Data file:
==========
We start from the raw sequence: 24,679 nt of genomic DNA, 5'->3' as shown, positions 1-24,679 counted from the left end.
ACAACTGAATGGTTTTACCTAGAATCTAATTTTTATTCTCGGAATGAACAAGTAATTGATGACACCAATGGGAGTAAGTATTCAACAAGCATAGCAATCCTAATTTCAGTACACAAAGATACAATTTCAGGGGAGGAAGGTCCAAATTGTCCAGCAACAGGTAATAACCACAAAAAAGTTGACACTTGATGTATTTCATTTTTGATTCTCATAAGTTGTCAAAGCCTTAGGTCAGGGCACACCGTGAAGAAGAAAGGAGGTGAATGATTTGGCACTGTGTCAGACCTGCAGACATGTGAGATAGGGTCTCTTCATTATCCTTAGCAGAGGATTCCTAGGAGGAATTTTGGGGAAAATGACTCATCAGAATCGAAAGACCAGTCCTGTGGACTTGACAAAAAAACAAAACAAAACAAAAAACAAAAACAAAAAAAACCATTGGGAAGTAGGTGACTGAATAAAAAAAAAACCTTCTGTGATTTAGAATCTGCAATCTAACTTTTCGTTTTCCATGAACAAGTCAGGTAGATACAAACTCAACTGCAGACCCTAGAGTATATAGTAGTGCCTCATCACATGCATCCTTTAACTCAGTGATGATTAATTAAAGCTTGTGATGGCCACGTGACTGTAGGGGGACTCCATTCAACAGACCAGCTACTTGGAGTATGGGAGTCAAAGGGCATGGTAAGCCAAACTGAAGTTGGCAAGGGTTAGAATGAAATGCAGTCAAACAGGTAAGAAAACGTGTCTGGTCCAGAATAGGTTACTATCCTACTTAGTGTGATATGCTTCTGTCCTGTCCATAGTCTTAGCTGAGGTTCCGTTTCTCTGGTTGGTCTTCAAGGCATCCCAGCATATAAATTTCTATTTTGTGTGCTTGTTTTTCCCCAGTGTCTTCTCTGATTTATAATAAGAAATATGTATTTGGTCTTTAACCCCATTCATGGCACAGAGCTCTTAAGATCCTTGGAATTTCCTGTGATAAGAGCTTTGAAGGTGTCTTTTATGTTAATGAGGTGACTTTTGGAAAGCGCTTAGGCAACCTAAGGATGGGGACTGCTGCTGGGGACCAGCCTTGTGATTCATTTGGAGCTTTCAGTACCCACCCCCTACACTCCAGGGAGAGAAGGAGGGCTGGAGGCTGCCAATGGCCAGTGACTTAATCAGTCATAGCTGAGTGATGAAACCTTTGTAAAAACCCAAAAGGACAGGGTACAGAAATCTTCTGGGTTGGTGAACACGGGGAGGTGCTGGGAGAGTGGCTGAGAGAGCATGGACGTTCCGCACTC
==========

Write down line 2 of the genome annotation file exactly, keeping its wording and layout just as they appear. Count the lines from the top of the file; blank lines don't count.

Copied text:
ACAACTGAATGGTTTTACCTAGAATCTAATTTTTATTCTCGGAATGAACAAGTAATTGATGACACCAATGGGAGTAAGTATTCAACAAGCATAGCAATCCTAATTTCAGTACACAAAGATACAATTTCAGGGGAGGAAGGTCCAAATTGTCCAGCAACAGGTAATAACCACAAAAAAGTTGACACTTGATGTATTTCATTTTTGATTCTCATAAGTTGTCAAAGCCTTAGGTCAGGGCACACCGTGAAGAAGAAAGGAGGTGAATGATTTGGCACTGTGTCAGACCTGCAGACATGTGAGATAGGGTCTCTTCATTATCCTTAGCAGAGGATTCCTAGGAGGAATTTTGGGGAAAATGACTCATCAGAATCGAAAGACCAGTCCTGTGGACTTGACAAAAAAACAAAACAAAACAAAAAACAAAAACAAAAAAAACCATTGGGAAGTAGGTGACTGAATAAAAAAAAAACCTTCTGTGATTTAGAATCTGCAATCTAACTTTTCGTTTTCCATGAACAAGTCAGGTAGATACAAACTCAACTGCAGACCCTAGAGTATATAGTAGTGCCTCATCACATGCATCCTTTAACTCAGTGATGATTAATTAAAGCTTGTGATGGCCACGTGACTGTAGGGGGACTCCATTCAACAGACCAGCTACTTGGAGTATGGGAGTCAAAGGGCATGGTAAGCCAAACTGAAGTTGGCAAGGGTTAGAATGAAATGCAGTCAAACAGGTAAGAAAACGTGTCTGGTCCAGAATAGGTTACTATCCTACTTAGTGTGATATGCTTCTGTCCTGTCCATAGTCTTAGCTGAGGTTCCGTTTCTCTGGTTGGTCTTCAAGGCATCCCAGCATATAAATTTCTATTTTGTGTGCTTGTTTTTCCCCAGTGTCTTCTCTGATTTATAATAAGAAATATGTATTTGGTCTTTAACCCCATTCATGGCACAGAGCTCTTAAGATCCTTGGAATTTCCTGTGATAAGAGCTTTGAAGGTGTCTTTTATGTTAATGAGGTGACTTTTGGAAAGCGCTTAGGCAACCTAAGGATGGGGACTGCTGCTGGGGACCAGCCTTGTGATTCATTTGGAGCTTTCAGTACCCACCCCCTACACTCCAGGGAGAGAAGGAGGGCTGGAGGCTGCCAATGGCCAGTGACTTAATCAGTCATAGCTGAGTGATGAAACCTTTGTAAAAACCCAAAAGGACAGGGTACAGAAATCTTCTGGGTTGGTGAACACGGGGAGGTGCTGGGAGAGTGGCTGAGAGAGCATGGACGTTCCGCACTC